Homeowner Strategies to Minimize Gain & Maximize Proceeds

July 2, 2024

The gain on the sale of your home is determined by the price you sell the home, less selling expenses, less the price you paid for it, plus the capital improvements made during the time you owned the property.

IRS and accounting use the term “basis” to describe your cost in the home.  It is a dynamic number that changes over time based on capital improvements that are made and capital losses that are incurred.  What is called the tax basis may better be referred to as cost basis.  It is the taxpayer’s cost in the property used to determine the tax on the gain of the sale.

The calculation begins with the purchase price of the property plus certain capitalized acquisition costs that were owed by the seller but were paid when purchased.  Examples would include real estate taxes owed through the day before the sale date, back interest owed by the seller, and charges for repairs that were the seller’s responsibility.  Capital improvements made to the property during ownership will increase the basis.

Capital improvements must either materially add value to the home, appreciably prolong the useful life of the property, or adapt a portion of the property to a new use.  IRS Publication 523 has a section on figuring the gain or loss on a personal residence.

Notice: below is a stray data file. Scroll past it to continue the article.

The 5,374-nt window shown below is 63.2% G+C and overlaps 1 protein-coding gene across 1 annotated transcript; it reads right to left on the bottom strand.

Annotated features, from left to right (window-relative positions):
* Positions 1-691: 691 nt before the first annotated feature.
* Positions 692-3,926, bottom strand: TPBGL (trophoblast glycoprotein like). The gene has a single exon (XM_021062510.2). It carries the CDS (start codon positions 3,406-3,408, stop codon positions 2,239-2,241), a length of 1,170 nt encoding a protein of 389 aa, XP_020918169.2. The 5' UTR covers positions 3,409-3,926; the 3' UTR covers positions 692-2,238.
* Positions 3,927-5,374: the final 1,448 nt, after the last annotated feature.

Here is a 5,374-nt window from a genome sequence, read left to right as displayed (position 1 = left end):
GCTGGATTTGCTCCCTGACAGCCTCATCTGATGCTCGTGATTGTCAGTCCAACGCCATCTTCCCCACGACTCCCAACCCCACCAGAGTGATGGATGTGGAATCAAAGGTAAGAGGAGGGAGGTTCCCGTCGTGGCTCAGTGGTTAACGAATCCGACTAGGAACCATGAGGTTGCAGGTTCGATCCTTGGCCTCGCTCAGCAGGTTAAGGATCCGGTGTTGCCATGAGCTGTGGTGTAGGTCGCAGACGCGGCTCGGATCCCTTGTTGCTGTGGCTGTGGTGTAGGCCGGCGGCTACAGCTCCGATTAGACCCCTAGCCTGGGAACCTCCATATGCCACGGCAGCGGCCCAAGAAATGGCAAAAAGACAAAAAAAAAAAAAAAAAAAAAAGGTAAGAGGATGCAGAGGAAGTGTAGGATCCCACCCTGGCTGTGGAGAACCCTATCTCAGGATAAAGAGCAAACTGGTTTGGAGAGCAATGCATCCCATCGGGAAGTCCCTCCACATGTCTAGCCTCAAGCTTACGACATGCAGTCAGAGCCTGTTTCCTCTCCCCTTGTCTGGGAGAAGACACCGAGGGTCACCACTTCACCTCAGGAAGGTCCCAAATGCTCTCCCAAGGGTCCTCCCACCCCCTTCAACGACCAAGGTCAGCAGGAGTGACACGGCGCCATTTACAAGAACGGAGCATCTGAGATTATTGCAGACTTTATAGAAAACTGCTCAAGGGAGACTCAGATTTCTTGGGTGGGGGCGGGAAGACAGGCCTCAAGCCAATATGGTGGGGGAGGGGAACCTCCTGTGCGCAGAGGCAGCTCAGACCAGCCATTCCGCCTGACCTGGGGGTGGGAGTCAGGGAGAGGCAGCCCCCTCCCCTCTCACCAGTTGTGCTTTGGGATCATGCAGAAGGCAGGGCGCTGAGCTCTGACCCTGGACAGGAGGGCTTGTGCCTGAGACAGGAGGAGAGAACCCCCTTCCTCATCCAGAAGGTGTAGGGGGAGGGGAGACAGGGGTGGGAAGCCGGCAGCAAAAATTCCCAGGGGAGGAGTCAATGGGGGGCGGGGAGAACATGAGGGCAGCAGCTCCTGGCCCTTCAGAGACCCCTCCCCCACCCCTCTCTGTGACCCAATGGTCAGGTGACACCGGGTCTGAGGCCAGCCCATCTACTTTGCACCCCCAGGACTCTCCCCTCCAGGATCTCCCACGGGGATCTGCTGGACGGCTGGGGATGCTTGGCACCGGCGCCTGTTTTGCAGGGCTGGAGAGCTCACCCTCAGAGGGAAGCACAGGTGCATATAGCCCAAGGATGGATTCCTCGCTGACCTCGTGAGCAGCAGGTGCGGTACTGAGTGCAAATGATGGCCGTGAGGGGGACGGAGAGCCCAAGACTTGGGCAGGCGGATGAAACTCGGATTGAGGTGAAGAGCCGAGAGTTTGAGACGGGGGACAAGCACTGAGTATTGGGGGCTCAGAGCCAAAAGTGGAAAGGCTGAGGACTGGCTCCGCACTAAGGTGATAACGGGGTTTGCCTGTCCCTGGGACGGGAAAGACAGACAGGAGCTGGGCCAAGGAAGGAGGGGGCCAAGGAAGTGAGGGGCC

Some of the following may be considered capital improvements: landscaping, driveway, fence, swimming pool, new roof not covered by insurance, replacement of HVAC equipment and appliances.  Maintenance and repairs to a person’s home is not a capital expenditure. 

If the owner purchased a home for $350,000 and during that time spent $110,000 on qualified improvements, the cost basis of the property would be $460,000.

If cost recovery had been taken on the home when it was used as a rental property, even though it is now considered a principal residence, the total amount of the depreciation lowers the basis in the property.

Purchase Price$350,000
Plus Capital Improvements$110,000
Adjusted Basis$460,000
Sales Price$650,000
Less Selling Costs$31,000
Net Selling Price$619,000
Less Adjusted Basis$460,000
Capital Gain$159,000

In the example above, if the taxpayer owned and used the home as their principal residence for two out of the last five years and had not taken an exclusion on another home during the two years prior to the current sale and didn’t acquire the home through a 1031 exchange during the past five years, the gain qualifies for an exclusion and no tax paid.  Single taxpayers and married taxpayers filing separately can exclude up to $250,000 of gain from the sale of a principal residence.  Married taxpayers filing jointly can exclude up to $500,000 of gain from the sale.

Record keeping is important for you to substantiate the capital improvements when it comes time to calculate the gain.  While IRS does allow you to reconstruct the expenses, it is much better to keep track of them in a contemporaneous manner with dates, receipts, and possibly, pictures for the more expensive improvements.

For more information, download our Homeowners Tax Guide.

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